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HTMLbits: Taking New Software Out for a Spin

The Web has become a fad that just won't stop. And, as the Web recedes into the assumed background of how capable computer users manage and locate information, the tools for creating Web pages continue to diversify. We've reached the point where it would be almost impossible to mention every program in one article. This article makes no attempt to do so; instead it builds on my earlier multi-part article series about Web publishing software and looks at a clump of recent releases (not betas, but actual shipping software). I'm hoping to alert you to new trends in what software is available and to new releases that might be relevant to the Web publishing that you do.


Let the Good Times Roll -- First up is Myrmidon 2.0.1, by Terry Morse Software. Version 2.0 came out a few weeks ago; the 2.0.1 update appeared today and provides important bug fixes. Myrmidon, a Chooser extension, "prints" HTML files from most applications, and is a great choice for quickly turning regular documents into useful Web pages. When queried, Terry Morse noted many new features in 2.0, including optional use of tables and spacer tags for improved fidelity between the original document and the resulting Web page; more graphics conversion options (previously Myrmidon only converted bitmaps to GIFs); selectable color palettes and dithering; and the capability to render numerous Web pages from one "printed" document, complete with navigation buttons. The new version is also PowerPC native. The demo, a 450K download, offers 25 tries with which to tweak the extensive settings to see if Myrmidon is right for your project. The suggested retail price is $99; purchasing direct from the Web costs $69. Upgrades from version 1.x are free.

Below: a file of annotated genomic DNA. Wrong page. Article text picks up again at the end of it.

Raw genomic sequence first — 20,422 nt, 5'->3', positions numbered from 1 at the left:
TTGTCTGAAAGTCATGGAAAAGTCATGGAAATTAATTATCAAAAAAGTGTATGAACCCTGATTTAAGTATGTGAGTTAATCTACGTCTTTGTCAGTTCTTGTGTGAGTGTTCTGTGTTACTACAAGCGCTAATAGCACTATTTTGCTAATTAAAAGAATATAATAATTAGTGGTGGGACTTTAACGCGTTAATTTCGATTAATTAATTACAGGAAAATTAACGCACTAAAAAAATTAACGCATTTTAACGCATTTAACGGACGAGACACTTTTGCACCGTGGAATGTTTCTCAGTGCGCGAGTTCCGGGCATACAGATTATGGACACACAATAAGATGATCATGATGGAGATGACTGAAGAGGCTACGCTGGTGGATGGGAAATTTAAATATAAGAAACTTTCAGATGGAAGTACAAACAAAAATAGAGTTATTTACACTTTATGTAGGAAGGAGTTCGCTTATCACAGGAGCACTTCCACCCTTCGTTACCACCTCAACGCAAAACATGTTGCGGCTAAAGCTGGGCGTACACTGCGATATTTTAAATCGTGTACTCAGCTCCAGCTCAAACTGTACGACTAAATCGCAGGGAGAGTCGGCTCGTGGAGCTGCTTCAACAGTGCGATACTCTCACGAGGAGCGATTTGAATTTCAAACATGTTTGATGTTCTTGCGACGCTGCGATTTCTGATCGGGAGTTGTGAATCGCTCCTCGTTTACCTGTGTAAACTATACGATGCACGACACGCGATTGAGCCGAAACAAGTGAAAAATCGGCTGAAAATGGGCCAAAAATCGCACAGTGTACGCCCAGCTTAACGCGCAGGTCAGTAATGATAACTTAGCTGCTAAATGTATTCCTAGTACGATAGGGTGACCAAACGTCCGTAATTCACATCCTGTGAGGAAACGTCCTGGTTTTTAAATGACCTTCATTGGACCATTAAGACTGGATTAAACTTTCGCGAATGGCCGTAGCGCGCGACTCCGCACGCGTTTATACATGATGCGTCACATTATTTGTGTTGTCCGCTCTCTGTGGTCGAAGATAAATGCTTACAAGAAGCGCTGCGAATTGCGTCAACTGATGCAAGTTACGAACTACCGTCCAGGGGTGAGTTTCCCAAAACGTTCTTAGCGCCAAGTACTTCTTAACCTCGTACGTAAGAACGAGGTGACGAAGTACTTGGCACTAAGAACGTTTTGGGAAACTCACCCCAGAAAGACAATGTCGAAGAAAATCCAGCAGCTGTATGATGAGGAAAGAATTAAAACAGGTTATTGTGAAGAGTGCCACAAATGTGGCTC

Just What I Needed -- A wonderful program for those looking to work directly with HTML in an environment that promotes ease and learning, the $25 shareware PageSpinner 2.0.1 (reviewed in TidBITS-384), is always worth a look, even more so now that Optima System has released a PageSpinner Extension Pack. The new pack slices and dices HTML in numerous new ways; a few examples include integration with clip2gif (a freeware graphics conversion utility) and integration with Apple's new Internet Address Detectors so selected URLs can be added to PageSpinner documents quickly. Also included are more JavaScript options and canned AppleScripts. The Extension Pack is free to registered users.


Baby You Can Drive My Car -- The next new kid on the block, the $299 Freeway 1.0 from SoftPress, takes a different approach to Web publishing, and I recommend checking it out if you need a great deal of layout flexibility and control and want to leverage desktop publishing skills learned in programs like Adobe Photoshop and QuarkXPress. (On the other hand, if you like to putter in your HTML, you'll shy away from Freeway's table-based HTML.) Freeway uses a page and pasteboard metaphor to create Web sites. Items on pages come from master pages or are inserted into special boxes, such as GIF boxes or HTML boxes. Freeway competes primarily with NetObjects Fusion, which also renders layouts in HTML via extensive table tagging. I spent hours working with Fusion for a review in TidBITS-391; having spent only a preliminary half-hour with Freeway, I already feel more comfortable with it than with Fusion. Freeway requires at least a 68040-based Mac and 5 to 9 MB RAM, depending on your processor. A 30-day demo is available as a 5 MB download.


Shake It Up -- Finally, those who wish to create cascading style sheets but don't want to type them in might check out Cascade Light from Media Design in-Progress. Cascade Light is a free, feature-reduced version of the $69 Cascade. Using a dialog box, you can match HTML tags (known as "selectors") with formats such as font size, background color, and border width. You can then save these matches as a style sheet or apply them to an existing HTML document. Cascade won't turn a novice into a style sheet wizard, but if you have already made a few style sheets by hand and have a feeling for which style sheet tricks work in which browsers, Cascade will speed up future efforts. The software still has a raw feel; interface improvements, a fancier preview, and a sprinkling of balloon help would be most welcome. (A growing number of Web publishing applications support style sheets; PageSpinner and Astrobyte's BeyondPress come to mind as examples).

<http://www.astrobyte.com/BeyondPress/Overview/ BeyondPress30.html>


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